> > nope nope (imho:-)
 > >
 > > that's for the case where \"a is precisely *not* executing an \accent but is
 > > actually a glyph in the current font
 > But that is the only case you have to handle!  \accent combinations
 > don't have the right kerning anyway, so just stick \relax before
 > the \accent.

you both are right and i was wrong (for the case of accents). however you would
have to identify that \"a is a glyph first, even more, you would need to do the
right thing concerning any text character eg some are fetched from a different
encoding so all that would be very messy indeed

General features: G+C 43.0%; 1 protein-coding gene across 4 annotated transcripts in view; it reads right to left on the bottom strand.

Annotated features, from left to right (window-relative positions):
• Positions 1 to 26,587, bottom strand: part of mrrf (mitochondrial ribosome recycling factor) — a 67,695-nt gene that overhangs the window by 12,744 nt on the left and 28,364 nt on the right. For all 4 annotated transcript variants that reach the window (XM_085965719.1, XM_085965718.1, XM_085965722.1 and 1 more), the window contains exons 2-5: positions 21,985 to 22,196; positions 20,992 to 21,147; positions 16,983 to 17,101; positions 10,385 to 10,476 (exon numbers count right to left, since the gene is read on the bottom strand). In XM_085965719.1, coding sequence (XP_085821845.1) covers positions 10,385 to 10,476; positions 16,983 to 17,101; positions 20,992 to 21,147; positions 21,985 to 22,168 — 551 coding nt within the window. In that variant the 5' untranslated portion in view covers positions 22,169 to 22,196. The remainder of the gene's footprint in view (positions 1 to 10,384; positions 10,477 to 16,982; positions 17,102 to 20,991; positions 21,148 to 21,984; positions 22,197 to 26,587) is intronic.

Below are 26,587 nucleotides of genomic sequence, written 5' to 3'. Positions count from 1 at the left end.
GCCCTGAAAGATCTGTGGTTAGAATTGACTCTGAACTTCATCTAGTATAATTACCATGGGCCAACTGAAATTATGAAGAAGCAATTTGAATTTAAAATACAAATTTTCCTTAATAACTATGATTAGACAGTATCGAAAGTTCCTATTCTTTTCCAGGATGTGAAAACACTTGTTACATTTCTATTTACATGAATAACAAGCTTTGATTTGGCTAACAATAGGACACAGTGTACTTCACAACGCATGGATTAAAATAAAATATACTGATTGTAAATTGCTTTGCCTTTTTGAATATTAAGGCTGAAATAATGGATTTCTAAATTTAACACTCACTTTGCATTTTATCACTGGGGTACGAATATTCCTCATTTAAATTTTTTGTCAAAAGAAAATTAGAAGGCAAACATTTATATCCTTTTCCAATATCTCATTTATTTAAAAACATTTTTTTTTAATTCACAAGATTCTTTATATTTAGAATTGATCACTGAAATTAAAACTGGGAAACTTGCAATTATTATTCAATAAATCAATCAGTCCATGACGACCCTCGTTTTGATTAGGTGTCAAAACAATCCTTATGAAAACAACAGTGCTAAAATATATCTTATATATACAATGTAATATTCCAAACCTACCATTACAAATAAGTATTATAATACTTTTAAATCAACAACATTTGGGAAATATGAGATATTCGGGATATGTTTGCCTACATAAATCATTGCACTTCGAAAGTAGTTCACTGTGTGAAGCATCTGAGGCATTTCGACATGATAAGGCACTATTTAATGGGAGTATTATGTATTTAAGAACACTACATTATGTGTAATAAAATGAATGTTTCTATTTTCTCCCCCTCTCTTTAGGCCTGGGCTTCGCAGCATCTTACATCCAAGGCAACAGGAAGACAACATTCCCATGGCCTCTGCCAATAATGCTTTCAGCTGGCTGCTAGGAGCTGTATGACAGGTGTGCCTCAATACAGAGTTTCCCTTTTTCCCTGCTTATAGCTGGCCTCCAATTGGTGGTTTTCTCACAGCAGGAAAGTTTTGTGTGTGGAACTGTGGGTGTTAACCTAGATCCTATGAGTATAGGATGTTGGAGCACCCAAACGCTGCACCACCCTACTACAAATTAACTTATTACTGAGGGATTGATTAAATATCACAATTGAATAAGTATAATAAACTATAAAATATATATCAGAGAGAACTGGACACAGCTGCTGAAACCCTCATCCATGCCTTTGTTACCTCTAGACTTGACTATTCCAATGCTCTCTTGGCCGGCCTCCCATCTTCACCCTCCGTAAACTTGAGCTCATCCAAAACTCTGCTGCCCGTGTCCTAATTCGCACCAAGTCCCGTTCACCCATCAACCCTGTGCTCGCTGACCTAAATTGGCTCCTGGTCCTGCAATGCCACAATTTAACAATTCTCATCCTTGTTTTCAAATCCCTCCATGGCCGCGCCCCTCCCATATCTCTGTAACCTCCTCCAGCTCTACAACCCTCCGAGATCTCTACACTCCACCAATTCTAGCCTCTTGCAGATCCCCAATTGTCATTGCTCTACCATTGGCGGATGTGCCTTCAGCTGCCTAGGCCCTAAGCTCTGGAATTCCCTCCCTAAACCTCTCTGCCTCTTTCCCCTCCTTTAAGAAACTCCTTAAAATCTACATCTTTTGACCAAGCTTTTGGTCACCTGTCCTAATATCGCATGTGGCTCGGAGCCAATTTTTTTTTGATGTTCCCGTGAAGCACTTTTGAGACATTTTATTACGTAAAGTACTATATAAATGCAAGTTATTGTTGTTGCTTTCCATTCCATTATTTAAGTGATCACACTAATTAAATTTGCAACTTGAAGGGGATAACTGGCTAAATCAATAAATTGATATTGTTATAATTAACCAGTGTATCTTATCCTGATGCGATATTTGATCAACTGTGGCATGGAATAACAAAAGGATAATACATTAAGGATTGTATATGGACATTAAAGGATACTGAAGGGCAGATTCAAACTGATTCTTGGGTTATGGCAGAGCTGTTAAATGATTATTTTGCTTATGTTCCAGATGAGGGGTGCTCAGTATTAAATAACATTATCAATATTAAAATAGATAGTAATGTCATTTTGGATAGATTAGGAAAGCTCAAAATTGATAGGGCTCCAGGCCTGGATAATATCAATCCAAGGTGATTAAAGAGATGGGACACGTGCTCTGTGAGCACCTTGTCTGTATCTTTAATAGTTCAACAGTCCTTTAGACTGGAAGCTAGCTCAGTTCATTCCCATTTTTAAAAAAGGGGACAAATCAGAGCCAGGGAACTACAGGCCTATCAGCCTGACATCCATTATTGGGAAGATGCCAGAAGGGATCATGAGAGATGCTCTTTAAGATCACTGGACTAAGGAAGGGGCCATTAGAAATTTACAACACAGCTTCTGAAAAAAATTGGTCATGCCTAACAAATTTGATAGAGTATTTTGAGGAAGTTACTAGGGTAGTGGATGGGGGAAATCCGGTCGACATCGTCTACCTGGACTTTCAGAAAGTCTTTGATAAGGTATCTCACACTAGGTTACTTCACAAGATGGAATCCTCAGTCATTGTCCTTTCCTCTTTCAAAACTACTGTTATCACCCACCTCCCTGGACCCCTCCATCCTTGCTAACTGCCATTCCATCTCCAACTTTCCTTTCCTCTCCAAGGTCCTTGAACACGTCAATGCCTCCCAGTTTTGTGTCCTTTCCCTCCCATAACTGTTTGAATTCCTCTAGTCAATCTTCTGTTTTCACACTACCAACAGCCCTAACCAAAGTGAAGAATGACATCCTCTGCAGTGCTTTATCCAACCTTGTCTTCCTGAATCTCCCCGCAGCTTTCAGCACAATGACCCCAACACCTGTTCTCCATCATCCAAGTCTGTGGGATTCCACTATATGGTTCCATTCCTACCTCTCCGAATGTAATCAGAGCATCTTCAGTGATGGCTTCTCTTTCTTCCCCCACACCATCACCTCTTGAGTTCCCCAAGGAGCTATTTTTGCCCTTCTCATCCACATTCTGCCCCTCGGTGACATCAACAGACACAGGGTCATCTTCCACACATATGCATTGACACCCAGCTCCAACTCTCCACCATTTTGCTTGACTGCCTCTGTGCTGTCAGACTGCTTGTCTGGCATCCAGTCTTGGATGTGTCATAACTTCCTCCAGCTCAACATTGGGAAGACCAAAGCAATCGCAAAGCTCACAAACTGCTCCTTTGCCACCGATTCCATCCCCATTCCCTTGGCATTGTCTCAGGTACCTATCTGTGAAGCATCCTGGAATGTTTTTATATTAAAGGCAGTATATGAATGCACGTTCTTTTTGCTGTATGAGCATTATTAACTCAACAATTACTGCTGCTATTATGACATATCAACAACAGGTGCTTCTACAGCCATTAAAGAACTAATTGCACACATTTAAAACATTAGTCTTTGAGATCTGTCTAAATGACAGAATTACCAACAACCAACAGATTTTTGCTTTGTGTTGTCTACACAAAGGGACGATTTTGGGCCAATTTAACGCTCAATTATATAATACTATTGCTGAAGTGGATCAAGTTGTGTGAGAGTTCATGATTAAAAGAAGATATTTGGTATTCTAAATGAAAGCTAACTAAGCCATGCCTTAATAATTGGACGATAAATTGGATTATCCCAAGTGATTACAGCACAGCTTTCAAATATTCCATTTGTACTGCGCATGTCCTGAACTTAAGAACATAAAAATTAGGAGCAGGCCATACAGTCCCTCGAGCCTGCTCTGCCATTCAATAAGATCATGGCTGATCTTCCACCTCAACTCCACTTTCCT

> The (killer) problem I see has already been alluded to: The inputenc
 > characters are already active, so you have to have a single definition
 > that works for both the initial expansion of the input text and as the
 > math-active character, without recursion.
 > David's usage of "" is probably part of the "illegal notation", but if
 > I may either clarify or fix:
 > Definition to convert from LICR to glyph:
 > \def{\"a}{\ifmmode \relax % make sure we are in math mode to stay
 >           \ifmmode \ddot a%
 >           \else \string \fi
 >           \else \string \fi}

sorry, perhaps i'm still dumb from my cold or else dumb anyway, but i don't
get you here. what is this supposed to tell me?

one of the problem is that pressing key  (umlaut-a) on the keyboard maps to
\"a alright in the LICR but that is not equiv to doing


for typesetting ---  the slot to use varies from encoding to encoding. so if i
interpret your definition above correctly then you end up with exactly
typesetting \char ` always for \"a ... or what?